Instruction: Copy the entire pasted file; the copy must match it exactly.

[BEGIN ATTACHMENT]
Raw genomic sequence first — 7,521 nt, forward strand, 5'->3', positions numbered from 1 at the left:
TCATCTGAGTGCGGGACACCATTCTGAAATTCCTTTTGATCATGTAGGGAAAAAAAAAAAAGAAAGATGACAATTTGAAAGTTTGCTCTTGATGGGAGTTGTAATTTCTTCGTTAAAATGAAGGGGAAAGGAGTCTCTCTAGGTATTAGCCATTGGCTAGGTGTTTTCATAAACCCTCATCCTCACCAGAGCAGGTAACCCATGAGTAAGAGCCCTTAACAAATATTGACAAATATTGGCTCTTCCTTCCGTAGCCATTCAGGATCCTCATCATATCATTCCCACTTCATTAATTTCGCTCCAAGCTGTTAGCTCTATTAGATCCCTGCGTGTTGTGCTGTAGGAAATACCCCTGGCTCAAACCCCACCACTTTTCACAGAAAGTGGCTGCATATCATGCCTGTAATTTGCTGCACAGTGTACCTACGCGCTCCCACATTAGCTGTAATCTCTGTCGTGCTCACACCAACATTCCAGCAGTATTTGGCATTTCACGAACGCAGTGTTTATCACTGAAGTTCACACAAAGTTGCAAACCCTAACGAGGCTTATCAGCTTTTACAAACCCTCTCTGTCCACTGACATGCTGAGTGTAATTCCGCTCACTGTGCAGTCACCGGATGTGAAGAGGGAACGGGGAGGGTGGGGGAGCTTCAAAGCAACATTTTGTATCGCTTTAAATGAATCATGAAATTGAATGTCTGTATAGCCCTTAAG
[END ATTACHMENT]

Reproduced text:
Raw genomic sequence first — 7,521 nt, forward strand, 5'->3', positions numbered from 1 at the left:
TCATCTGAGTGCGGGACACCATTCTGAAATTCCTTTTGATCATGTAGGGAAAAAAAAAAAAGAAAGATGACAATTTGAAAGTTTGCTCTTGATGGGAGTTGTAATTTCTTCGTTAAAATGAAGGGGAAAGGAGTCTCTCTAGGTATTAGCCATTGGCTAGGTGTTTTCATAAACCCTCATCCTCACCAGAGCAGGTAACCCATGAGTAAGAGCCCTTAACAAATATTGACAAATATTGGCTCTTCCTTCCGTAGCCATTCAGGATCCTCATCATATCATTCCCACTTCATTAATTTCGCTCCAAGCTGTTAGCTCTATTAGATCCCTGCGTGTTGTGCTGTAGGAAATACCCCTGGCTCAAACCCCACCACTTTTCACAGAAAGTGGCTGCATATCATGCCTGTAATTTGCTGCACAGTGTACCTACGCGCTCCCACATTAGCTGTAATCTCTGTCGTGCTCACACCAACATTCCAGCAGTATTTGGCATTTCACGAACGCAGTGTTTATCACTGAAGTTCACACAAAGTTGCAAACCCTAACGAGGCTTATCAGCTTTTACAAACCCTCTCTGTCCACTGACATGCTGAGTGTAATTCCGCTCACTGTGCAGTCACCGGATGTGAAGAGGGAACGGGGAGGGTGGGGGAGCTTCAAAGCAACATTTTGTATCGCTTTAAATGAATCATGAAATTGAATGTCTGTATAGCCCTTAAG